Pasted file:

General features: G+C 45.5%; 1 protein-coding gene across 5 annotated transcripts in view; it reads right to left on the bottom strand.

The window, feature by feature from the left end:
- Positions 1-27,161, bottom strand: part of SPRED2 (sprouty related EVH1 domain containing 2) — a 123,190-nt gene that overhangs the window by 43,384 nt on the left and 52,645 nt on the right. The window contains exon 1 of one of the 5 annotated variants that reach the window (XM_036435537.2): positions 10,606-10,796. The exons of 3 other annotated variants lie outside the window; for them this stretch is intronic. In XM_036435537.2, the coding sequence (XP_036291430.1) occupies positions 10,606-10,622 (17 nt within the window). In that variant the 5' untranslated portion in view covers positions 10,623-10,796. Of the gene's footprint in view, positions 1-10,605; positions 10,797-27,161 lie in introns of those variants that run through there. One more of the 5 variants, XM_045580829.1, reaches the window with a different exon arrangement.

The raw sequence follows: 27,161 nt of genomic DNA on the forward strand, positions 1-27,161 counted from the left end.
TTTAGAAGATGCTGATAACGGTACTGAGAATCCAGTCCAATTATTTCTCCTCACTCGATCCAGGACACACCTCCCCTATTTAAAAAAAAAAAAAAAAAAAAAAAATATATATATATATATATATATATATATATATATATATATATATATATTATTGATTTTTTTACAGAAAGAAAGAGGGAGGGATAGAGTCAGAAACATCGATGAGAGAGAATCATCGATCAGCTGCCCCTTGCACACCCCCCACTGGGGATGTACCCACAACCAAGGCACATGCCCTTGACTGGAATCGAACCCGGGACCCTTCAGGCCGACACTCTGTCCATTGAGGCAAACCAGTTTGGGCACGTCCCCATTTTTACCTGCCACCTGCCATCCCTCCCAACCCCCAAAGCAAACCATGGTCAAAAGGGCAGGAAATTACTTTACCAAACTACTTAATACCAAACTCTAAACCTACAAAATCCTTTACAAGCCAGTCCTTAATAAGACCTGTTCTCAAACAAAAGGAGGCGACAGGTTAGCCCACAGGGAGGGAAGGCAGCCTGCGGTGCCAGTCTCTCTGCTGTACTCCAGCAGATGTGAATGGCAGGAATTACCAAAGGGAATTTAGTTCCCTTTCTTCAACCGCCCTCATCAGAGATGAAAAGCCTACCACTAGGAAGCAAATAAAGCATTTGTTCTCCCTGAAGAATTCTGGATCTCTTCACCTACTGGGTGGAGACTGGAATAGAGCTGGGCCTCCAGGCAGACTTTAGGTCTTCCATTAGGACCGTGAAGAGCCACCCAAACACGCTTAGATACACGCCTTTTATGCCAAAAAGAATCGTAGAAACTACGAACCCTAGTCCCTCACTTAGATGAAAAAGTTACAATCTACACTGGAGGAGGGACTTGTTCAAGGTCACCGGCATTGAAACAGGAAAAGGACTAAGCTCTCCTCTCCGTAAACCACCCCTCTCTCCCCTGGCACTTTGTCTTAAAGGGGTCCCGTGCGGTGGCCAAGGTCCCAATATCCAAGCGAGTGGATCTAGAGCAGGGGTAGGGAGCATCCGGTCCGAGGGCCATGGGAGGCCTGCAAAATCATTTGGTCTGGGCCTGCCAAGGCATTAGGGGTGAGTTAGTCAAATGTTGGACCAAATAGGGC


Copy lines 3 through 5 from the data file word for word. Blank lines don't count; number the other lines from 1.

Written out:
- Positions 1-27,161, bottom strand: part of SPRED2 (sprouty related EVH1 domain containing 2) — a 123,190-nt gene that overhangs the window by 43,384 nt on the left and 52,645 nt on the right. The window contains exon 1 of one of the 5 annotated variants that reach the window (XM_036435537.2): positions 10,606-10,796. The exons of 3 other annotated variants lie outside the window; for them this stretch is intronic. In XM_036435537.2, the coding sequence (XP_036291430.1) occupies positions 10,606-10,622 (17 nt within the window). In that variant the 5' untranslated portion in view covers positions 10,623-10,796. Of the gene's footprint in view, positions 1-10,605; positions 10,797-27,161 lie in introns of those variants that run through there. One more of the 5 variants, XM_045580829.1, reaches the window with a different exon arrangement.

The raw sequence follows: 27,161 nt of genomic DNA on the forward strand, positions 1-27,161 counted from the left end.
TTTAGAAGATGCTGATAACGGTACTGAGAATCCAGTCCAATTATTTCTCCTCACTCGATCCAGGACACACCTCCCCTATTTAAAAAAAAAAAAAAAAAAAAAAAATATATATATATATATATATATATATATATATATATATATATATATATTATTGATTTTTTTACAGAAAGAAAGAGGGAGGGATAGAGTCAGAAACATCGATGAGAGAGAATCATCGATCAGCTGCCCCTTGCACACCCCCCACTGGGGATGTACCCACAACCAAGGCACATGCCCTTGACTGGAATCGAACCCGGGACCCTTCAGGCCGACACTCTGTCCATTGAGGCAAACCAGTTTGGGCACGTCCCCATTTTTACCTGCCACCTGCCATCCCTCCCAACCCCCAAAGCAAACCATGGTCAAAAGGGCAGGAAATTACTTTACCAAACTACTTAATACCAAACTCTAAACCTACAAAATCCTTTACAAGCCAGTCCTTAATAAGACCTGTTCTCAAACAAAAGGAGGCGACAGGTTAGCCCACAGGGAGGGAAGGCAGCCTGCGGTGCCAGTCTCTCTGCTGTACTCCAGCAGATGTGAATGGCAGGAATTACCAAAGGGAATTTAGTTCCCTTTCTTCAACCGCCCTCATCAGAGATGAAAAGCCTACCACTAGGAAGCAAATAAAGCATTTGTTCTCCCTGAAGAATTCTGGATCTCTTCACCTACTGGGTGGAGACTGGAATAGAGCTGGGCCTCCAGGCAGACTTTAGGTCTTCCATTAGGACCGTGAAGAGCCACCCAAACACGCTTAGATACACGCCTTTTATGCCAAAAAGAATCGTAGAAACTACGAACCCTAGTCCCTCACTTAGATGAAAAAGTTACAATCTACACTGGAGGAGGGACTTGTTCAAGGTCACCGGCATTGAAACAGGAAAAGGACTAAGCTCTCCTCTCCGTAAACCACCCCTCTCTCCCCTGGCACTTTGTCTTAAAGGGGTCCCGTGCGGTGGCCAAGGTCCCAATATCCAAGCGAGTGGATCTAGAGCAGGGGTAGGGAGCATCCGGTCCGAGGGCCATGGGAGGCCTGCAAAATCATTTGGTCTGGGCCTGCCAAGGCATTAGGGGTGAGTTAGTCAAATGTTGGACCAAATAGGGC